It all started with a simple question from Jabar, a Palestinian farmer from Faraheen, during Eid al-Adha, the festival of sacrifice.
“Is there an American eid (holiday) where you slaughter an animal?” he asked Nathan, a colleague here in Gaza, a few weeks ago.
Thanksgiving and turkeys came to mind.
And so, I found myself celebrating “Thanksgiving,” Gazan-style, this afternoon in the small, southern Gazan village.
Nathan painstakingly put together a variety of ingredients over the past couple of weeks to make a proper meal: turkey, baked beans, sweet potatoes, biscuits and chocolate chip cookies! We had to nix the stuffing, gravy was too difficult, and pie, out of the question.
After six weeks of falafel (delicious as it is), I was really looking forward to Nathan’s Midwestern cuisine. But would it all come together given Gaza’s regular power outages, Israel’s recent shooting at farmers in the area and the lack of key ingredients due to the siege?
We rose early to accompany farmers in Faraheen to their land within Israel’s 300 meter “buffer zone” – or “kill zone” – as Palestinians here frequently call it.
The week had not been a good one, and I was concerned that our belated Thanksgiving would turn into Black Friday.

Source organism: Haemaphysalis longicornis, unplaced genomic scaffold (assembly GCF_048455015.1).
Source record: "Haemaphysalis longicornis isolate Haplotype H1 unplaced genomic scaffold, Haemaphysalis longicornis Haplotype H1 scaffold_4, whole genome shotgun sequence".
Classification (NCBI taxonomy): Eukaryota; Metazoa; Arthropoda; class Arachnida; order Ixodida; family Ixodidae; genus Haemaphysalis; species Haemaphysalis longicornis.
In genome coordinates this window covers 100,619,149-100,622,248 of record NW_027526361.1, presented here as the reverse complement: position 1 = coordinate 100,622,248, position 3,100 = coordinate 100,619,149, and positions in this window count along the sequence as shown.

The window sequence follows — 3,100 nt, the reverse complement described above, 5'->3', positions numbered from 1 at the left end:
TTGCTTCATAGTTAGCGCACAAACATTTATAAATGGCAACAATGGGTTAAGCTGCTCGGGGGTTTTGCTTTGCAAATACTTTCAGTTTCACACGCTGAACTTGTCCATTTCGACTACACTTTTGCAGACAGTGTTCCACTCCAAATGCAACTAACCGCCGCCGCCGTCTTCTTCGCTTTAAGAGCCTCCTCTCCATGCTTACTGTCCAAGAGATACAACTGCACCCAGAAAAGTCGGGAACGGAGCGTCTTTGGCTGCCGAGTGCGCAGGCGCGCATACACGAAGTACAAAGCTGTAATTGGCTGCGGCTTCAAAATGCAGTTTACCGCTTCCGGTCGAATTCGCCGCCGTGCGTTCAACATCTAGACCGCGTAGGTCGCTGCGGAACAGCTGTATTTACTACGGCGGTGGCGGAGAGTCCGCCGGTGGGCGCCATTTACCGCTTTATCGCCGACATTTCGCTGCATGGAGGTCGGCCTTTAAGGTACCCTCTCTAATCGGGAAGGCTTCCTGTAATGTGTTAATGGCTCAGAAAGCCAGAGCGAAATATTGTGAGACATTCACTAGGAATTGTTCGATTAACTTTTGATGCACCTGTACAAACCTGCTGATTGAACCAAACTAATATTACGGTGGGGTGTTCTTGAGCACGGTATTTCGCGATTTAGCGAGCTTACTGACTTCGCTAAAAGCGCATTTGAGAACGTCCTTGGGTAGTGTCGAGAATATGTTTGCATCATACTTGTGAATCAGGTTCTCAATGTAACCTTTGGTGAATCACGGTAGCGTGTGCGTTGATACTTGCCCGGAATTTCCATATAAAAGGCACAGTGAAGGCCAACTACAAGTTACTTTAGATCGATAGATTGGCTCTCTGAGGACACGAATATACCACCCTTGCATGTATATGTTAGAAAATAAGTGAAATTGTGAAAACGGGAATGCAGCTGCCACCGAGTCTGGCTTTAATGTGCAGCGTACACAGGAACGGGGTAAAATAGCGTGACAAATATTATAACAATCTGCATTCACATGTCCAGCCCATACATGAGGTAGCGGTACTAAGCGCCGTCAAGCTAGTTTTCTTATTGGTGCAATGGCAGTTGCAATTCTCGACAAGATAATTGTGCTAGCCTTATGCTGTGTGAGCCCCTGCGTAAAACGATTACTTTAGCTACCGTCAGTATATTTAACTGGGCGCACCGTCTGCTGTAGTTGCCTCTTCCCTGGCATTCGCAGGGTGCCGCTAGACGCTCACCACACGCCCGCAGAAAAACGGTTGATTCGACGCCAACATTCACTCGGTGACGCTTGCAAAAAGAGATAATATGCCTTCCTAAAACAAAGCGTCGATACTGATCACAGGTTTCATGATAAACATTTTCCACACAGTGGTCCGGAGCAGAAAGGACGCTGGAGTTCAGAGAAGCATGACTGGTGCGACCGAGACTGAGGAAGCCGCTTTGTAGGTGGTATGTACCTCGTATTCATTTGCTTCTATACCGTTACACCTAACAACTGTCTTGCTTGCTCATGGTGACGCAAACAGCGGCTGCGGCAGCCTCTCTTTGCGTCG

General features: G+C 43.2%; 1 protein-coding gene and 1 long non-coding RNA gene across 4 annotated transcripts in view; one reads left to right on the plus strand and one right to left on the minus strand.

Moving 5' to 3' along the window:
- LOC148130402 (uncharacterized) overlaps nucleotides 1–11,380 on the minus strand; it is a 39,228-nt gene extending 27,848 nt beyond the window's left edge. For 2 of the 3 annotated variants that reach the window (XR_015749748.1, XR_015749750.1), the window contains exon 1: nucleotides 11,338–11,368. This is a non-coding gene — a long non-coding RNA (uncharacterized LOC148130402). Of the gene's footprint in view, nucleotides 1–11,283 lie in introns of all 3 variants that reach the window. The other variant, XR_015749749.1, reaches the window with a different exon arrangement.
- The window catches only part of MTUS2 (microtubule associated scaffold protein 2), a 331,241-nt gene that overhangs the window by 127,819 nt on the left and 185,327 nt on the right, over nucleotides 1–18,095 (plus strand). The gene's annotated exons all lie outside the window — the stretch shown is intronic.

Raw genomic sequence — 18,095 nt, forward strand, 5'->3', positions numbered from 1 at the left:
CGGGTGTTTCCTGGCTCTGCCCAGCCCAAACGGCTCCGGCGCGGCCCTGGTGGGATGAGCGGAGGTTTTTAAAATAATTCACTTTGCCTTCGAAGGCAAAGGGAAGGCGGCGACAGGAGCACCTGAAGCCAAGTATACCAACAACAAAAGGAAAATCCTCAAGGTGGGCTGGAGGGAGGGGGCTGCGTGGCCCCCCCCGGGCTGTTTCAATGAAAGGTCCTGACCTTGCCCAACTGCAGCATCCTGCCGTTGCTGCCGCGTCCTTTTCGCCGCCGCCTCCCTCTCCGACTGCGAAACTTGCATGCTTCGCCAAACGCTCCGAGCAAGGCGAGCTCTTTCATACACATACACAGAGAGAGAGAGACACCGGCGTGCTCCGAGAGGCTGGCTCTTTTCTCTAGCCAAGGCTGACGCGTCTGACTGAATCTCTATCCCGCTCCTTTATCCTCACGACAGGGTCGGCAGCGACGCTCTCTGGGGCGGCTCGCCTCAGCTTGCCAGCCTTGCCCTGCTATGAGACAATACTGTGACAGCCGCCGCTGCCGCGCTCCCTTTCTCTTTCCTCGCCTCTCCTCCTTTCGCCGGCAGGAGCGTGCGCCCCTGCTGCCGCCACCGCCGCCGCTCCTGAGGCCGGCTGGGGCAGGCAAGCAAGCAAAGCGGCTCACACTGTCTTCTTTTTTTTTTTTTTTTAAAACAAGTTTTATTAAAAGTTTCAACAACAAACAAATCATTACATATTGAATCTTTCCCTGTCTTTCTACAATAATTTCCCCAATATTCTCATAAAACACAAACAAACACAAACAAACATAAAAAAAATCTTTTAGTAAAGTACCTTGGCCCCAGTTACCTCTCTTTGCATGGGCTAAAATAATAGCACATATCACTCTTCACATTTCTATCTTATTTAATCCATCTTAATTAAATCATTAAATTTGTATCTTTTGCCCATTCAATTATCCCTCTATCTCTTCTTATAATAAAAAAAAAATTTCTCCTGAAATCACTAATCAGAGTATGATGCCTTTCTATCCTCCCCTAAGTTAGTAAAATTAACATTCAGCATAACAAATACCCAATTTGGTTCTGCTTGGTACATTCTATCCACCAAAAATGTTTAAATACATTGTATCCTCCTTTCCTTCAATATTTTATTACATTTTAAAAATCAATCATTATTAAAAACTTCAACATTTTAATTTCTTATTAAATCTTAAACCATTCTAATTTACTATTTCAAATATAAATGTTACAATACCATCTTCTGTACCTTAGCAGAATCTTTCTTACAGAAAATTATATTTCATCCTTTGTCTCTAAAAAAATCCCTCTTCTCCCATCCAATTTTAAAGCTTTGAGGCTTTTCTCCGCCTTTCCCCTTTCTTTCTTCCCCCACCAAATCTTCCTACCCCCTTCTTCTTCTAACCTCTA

On Wednesday, the Israeli army had shot live ammunition in the air when our group went with farmers to the buffer zone in nearby Khuza’a.
The day before, the Israeli army had called the Palestinian Office of Coordination and told them that they “wanted to shoot” us and twenty Palestinians while we were in northern Gaza nonviolently protesting the Israeli occupation, the buffer zone, and 63 years of dispossession in the buffer zone. The Palestinian Authority frantically looked for the phone number of Saber Zanin, the organizer of the weekly Beit Hanoun protests and told him, “We are trying to ask the Israelis not to shoot you. They wanted to shoot you and kill you.”
And yesterday, 3 nautical miles of the coast of Gaza, an Israeli naval warship chased our small humanitarian boat, the Oliva, along with several Palestinian fishing boats, towards the shore for no apparent reason.
Today just couldn’t be good. Would our Gazan Thanksgiving look more like the original Thanksgiving — a symbol of land seizure, dispossession and ethnic cleansing — than the delicious turkey-filled version I was hoping for?
I rose early, gulped down a cup of sugary tea and dry floury date cookies that Jabar’s wife Layla made before heading out to the buffer zone. The sky cleared and I heard Israeli drones overhead.
On the way to the buffer zone, we met 26-year-old Yusef Abu Rjeela, the farmer who want was hoping to sow wheat on his land. We asked him what he wanted to do if the Israelis started shooting.
“Stay on the land,” he said. If the Israelis shot in the air, he didn’t want to run. And if they shot at us, well . . . .
We continued onward, and my cell phone rang. It was Nathan. “I put the beans in the pressure cooker for 30 minutes and they’ve become bean soup!” he exclaimed. “Layla says I shouldn’t have soaked them and used the pressure cooker.”